I don’t expect the cinematic THOR to be a perfect translation of the comic book, any more than the comic accurately adapted the complexities of Norse mythology. Yet no matter how freeform the Lee-Kirby comic book was, the creators always understood the elemental appeal of the Thor myth: the pageantry and sacral violence of a warrior ethic. Movie-THOR clumsily rewrites this key value into a nancy-boy renunciation of the glories of violence. I have only contempt for critics who analyze films as if they were direct allegories of current events. Yet, when Odin dresses down Thor for hauling ass on the frost-giants, I heard in the tedious dialogue some scriptwriter’s fantasy of George H.W. Bush reaming out Dubya for his martial misadventures.

The film pretty much craps on the “high-fantasy” aspects of the Thor comic. The Asgard of Lee and Kirby is a pop-culture mélange where magical menaces are often repelled by weapons that look like Tolkienized versions of howitzers. But even with intrusions of SF-imagery, Lee and Kirby’s Asgard is an endless vista of wonders, and thus fits Tolkien’s chief criterion for a good secondary world: “enchantment.” The Asgard of Kenneth Branagh and his writers is a dreary SF-rationalization of mythology. True, when “science fantasy” does its semi-rational versions of archaic mythology, such stories have their own aesthetic and can’t be judged on precisely the same terms as pure fantasies. But THOR’s visualizations of the only two otherworldly realms of the film--Asgard and Jotunheim--are so bland, so devoid of wonder or even functional design, that I found myself waxing nostalgic for 1987’s MASTERS OF THE UNIVERSE.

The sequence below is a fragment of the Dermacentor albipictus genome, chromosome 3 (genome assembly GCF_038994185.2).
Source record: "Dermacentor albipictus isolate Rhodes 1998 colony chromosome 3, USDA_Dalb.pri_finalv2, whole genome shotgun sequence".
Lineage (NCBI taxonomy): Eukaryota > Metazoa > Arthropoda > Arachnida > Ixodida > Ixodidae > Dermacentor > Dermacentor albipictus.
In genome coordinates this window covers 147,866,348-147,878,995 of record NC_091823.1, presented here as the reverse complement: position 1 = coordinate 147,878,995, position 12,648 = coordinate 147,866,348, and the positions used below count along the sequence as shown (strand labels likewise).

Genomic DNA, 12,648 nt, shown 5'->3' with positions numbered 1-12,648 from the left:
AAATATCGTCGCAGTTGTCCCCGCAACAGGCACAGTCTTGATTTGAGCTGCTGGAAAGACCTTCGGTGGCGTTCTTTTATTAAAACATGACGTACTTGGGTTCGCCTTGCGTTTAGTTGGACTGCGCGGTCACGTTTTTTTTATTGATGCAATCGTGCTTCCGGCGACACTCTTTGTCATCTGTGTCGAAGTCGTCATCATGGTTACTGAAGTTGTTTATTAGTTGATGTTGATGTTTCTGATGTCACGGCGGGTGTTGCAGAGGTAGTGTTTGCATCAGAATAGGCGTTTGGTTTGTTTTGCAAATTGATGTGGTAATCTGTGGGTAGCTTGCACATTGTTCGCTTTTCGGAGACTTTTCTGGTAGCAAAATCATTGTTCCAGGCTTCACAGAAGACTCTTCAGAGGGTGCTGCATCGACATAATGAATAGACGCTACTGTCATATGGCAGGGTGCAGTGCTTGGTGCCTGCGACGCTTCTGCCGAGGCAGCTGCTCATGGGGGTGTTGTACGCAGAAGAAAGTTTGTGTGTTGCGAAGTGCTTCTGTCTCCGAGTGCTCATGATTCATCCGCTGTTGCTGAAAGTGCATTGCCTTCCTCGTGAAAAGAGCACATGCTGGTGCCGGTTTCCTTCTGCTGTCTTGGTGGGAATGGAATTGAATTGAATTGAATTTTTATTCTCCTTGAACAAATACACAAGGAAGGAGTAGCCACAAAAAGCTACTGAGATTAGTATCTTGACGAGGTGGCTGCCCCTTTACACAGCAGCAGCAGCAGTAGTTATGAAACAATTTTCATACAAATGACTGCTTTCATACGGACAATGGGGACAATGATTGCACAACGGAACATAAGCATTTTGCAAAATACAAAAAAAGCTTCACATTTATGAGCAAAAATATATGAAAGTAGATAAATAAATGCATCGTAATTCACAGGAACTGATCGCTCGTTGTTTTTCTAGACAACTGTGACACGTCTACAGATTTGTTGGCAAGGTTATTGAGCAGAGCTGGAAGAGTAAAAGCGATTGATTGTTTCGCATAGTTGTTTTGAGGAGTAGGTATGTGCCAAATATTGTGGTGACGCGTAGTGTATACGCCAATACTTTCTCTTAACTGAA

I said earlier that the character of Loki takes on greater solidity thanks to the film’s adaptation of the “adopted evil son” motif from the comic book. However, in the comics-story the adoption takes place because Odin has slain Loki’s natural father Laufey. But the film bollixes up this plot-thread. In the film’s past, Odin finds baby Loki and believes at the time that the kid's parents are dead. But by present time both he and the audience know that Laufey is quite alive, as he’s the film’s secondary villain. One never knows at what point Odin makes this discovery, but once the audience learns it, Odin’s action of keeping Loki ignorant of his heritage begins to look less like beneficence and more like child-stealing. Loki’s “adoption” also parallels the Agardians’ theft of a mysterious “casket” from their frosty foes, which is some sort of power-source that the Jotuns want back, but this plot-device only exists to set up initial hostilities and fades out of the narrative quickly. At the eleventh hour of the film, in order to give viewers an FX-heavy finale, Loki suddenly unleashes a world-sundering menace that the film never sets up properly. Given how much effort the writers lavish on building the Thor-Jane relationship, it would have been nice if one didn’t get the feeling that they thought they could jerk the other characters around like so many chess-pieces.